The swift pace of the ISIL advance in northern Iraq has taken everyone by surprise. On 10 June the ISIL launched a major assault on western Mosul which later led to the capture of most of the city. The pace of the ISIL victory was matched by the almost unbelievable collapse of the Iraqi police and military. Reports of mass desertions and withdrawals circulated all day and it seemed as if the Iraqi Army was nothing but a force in name only. Very little resistance was offered and by days end ISIL had launched incursions deep into Salah ad Din and Kirkuk governorates. The collapse of the military and police is, on one hand, not too surprising to persons familiar with the conditions they work under. The security forces work long hours, are poorly paid and resourced, lack access to good intelligence and have a generally weak leadership who are better at fleeing than taking the initiative. Desertions among low level police and military personnel have become an increasing phenomenon recently in light of growing militant activity since 2012. In the face of a committed, battle hardened, well-resourced and ideologically driven insurgency the security forces have had little to respond with.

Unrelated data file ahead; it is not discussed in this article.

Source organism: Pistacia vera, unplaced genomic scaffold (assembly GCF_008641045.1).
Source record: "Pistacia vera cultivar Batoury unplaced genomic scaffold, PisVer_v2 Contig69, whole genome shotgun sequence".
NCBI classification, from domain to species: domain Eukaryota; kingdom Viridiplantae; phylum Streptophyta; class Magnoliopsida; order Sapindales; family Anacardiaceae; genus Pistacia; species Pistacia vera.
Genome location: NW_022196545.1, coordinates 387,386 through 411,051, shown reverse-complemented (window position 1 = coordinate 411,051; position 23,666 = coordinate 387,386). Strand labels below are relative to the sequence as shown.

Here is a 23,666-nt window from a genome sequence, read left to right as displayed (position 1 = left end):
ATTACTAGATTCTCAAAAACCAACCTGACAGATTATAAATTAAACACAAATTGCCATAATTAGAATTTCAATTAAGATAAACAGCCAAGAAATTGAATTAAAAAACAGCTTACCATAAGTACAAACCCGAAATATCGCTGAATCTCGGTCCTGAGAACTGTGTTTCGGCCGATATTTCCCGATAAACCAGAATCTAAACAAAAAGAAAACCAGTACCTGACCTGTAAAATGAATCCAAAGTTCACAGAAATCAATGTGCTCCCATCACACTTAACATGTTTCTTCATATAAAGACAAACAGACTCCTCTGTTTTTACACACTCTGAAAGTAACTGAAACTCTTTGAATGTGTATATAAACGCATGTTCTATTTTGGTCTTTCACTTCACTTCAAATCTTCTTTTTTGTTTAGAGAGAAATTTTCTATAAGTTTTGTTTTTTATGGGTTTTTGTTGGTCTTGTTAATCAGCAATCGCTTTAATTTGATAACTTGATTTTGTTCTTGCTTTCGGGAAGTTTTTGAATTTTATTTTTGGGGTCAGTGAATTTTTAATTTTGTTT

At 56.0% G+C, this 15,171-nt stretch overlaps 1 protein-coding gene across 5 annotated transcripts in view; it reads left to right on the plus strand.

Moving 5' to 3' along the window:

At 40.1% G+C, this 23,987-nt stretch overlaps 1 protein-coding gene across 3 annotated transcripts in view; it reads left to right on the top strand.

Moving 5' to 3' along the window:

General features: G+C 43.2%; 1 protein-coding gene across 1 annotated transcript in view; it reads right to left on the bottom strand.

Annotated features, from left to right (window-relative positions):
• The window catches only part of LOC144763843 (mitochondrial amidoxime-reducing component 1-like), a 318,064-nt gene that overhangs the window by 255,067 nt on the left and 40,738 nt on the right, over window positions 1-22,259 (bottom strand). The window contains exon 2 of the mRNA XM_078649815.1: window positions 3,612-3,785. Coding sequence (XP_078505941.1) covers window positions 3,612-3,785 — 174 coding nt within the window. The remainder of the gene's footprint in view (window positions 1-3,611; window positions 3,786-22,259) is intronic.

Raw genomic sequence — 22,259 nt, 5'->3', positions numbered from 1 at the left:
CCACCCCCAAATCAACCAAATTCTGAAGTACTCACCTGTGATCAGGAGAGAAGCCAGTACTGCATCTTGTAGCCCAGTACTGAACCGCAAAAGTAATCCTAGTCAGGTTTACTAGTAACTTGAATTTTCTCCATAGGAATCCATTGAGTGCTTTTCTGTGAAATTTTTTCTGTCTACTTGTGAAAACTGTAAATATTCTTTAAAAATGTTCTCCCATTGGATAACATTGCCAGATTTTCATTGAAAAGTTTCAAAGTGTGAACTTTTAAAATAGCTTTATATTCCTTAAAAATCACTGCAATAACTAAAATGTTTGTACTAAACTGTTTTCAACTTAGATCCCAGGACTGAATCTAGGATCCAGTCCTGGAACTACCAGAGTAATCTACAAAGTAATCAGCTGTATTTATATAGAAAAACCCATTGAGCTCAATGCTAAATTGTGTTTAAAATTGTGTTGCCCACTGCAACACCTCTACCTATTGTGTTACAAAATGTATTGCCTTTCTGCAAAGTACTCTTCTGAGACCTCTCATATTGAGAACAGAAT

The battle is not yet won, however, and ISIL still has much to do if it is to maintain control of its new found territory. Iraq does have elite forces, such as the Tigris Command and Golden Brigades, at its disposal. There are also the Shiite militias and pro-government tribes scatterred throughout the centre and south which Prime Minister al-Maliki can call upon. The military also has heavy weapons, armour and an air force with which it will use to defend its primary cities located along the Samarra to Kirkuk line. Further north, the Kurd Peshmerga forces are present and on heightened alert. They are well trained and confident and are likely to stop any ISIL advance towards its territory (it should be noted that ISIL are unlikely to seek to engage the Kurds at present). With this in mind ISIL planners may seek to advance before withdrawing to defendable positions in the north. They have already looted millions of dollars worth of government materiel, which will boost its insurgency for years to come. Retreating back to Mosul and holding the city from the inevitable counter-attack would seem to be a logical option. Then again, given the frailty the Iraqi forces have shown to date, the ISIL may well be emboldened to further their assault southwards, even towards the capital.
- A map of the current conflict area https://mapsengine.google.com/map/edit?mid=z-ifXIMu7clE.kyhswK8bqCUs
- An in-depth, courtesy of red24, https://www.red24.com/members/indepth/mosul_conflict.php
Article by Andre Colling, via The Roving Eye. Follow Andre @AndreColling